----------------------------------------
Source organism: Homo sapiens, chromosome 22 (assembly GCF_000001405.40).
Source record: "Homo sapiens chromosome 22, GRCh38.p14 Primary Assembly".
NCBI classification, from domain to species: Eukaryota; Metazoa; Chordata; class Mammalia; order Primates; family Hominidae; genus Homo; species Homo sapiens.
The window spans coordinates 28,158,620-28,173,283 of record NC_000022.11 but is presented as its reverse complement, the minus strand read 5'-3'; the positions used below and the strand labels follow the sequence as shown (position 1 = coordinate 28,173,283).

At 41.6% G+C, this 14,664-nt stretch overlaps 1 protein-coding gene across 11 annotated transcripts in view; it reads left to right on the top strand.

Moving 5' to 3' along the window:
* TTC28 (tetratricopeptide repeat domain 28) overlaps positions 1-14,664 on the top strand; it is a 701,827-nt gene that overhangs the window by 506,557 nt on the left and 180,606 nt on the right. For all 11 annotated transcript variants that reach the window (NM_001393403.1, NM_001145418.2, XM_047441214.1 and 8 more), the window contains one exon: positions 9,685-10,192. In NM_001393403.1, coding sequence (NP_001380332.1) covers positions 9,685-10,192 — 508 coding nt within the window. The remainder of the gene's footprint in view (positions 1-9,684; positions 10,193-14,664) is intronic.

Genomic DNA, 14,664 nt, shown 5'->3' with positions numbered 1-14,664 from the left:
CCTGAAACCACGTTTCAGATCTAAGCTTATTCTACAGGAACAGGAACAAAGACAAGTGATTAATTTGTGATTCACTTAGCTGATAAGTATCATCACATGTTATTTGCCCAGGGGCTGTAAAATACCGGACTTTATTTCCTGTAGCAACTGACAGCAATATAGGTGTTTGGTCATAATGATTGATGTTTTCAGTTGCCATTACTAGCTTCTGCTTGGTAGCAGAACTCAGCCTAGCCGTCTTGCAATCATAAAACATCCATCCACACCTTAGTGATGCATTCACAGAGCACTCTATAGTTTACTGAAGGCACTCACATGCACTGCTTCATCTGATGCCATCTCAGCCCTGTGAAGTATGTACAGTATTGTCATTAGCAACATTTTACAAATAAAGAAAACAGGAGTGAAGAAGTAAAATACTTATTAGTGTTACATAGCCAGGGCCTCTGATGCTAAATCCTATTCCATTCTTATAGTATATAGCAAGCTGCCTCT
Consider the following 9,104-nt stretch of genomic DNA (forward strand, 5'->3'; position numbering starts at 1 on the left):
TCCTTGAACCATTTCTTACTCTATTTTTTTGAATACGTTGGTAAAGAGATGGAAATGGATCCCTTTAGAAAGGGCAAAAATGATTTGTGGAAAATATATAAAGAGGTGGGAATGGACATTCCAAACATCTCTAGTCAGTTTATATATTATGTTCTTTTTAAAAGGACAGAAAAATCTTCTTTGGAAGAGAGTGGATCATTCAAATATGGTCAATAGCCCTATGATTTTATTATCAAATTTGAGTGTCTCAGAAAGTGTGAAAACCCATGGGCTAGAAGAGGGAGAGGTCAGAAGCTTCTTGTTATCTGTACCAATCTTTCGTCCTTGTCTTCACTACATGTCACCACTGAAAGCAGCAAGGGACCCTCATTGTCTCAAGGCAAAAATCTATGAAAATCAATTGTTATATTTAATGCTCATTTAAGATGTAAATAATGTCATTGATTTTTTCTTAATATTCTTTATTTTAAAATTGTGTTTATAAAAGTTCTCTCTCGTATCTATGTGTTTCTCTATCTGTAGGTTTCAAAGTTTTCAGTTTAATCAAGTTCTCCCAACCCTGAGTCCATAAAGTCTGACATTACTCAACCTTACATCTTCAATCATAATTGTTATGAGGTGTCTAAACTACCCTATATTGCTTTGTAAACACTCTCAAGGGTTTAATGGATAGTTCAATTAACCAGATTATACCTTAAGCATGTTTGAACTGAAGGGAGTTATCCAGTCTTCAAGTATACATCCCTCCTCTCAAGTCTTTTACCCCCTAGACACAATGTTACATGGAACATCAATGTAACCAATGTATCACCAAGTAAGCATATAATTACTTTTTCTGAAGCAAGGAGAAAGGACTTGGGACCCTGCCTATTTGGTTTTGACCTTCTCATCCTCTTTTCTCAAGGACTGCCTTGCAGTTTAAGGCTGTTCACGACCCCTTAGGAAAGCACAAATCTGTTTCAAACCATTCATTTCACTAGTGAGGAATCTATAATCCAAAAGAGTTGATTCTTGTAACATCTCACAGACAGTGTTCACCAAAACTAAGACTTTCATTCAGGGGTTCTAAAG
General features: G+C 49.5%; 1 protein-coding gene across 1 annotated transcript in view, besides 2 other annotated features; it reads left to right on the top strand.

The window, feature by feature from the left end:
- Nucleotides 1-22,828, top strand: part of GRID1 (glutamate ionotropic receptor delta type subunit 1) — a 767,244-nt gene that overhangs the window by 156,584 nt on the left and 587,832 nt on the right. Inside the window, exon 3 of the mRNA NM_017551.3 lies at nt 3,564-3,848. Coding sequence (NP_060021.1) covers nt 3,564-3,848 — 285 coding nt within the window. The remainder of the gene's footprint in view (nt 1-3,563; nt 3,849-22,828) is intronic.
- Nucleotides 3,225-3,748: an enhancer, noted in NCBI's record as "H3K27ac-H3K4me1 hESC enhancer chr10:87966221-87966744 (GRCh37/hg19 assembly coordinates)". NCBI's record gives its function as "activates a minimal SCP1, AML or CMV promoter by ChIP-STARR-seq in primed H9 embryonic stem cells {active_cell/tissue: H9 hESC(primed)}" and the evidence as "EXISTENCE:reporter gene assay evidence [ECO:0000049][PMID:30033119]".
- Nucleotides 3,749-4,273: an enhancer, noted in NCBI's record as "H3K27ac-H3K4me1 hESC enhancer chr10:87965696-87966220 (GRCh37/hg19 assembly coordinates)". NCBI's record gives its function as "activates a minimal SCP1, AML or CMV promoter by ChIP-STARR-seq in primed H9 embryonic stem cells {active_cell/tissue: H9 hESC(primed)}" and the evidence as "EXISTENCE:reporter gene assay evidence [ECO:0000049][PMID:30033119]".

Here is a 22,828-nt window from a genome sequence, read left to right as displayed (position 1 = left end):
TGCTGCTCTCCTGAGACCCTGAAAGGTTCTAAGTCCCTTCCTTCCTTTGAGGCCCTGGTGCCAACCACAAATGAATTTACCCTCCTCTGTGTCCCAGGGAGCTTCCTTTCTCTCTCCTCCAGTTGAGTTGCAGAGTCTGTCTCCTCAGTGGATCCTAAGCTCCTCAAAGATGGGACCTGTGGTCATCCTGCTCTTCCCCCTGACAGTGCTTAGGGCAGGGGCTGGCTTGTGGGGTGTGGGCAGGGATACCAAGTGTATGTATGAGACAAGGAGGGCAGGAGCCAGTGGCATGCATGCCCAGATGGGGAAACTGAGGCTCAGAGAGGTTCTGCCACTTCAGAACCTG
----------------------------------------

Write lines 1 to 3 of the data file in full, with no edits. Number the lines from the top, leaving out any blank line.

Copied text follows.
Source organism: Homo sapiens, chromosome 22 (assembly GCF_000001405.40).
Source record: "Homo sapiens chromosome 22, GRCh38.p14 Primary Assembly".
NCBI classification, from domain to species: Eukaryota; Metazoa; Chordata; class Mammalia; order Primates; family Hominidae; genus Homo; species Homo sapiens.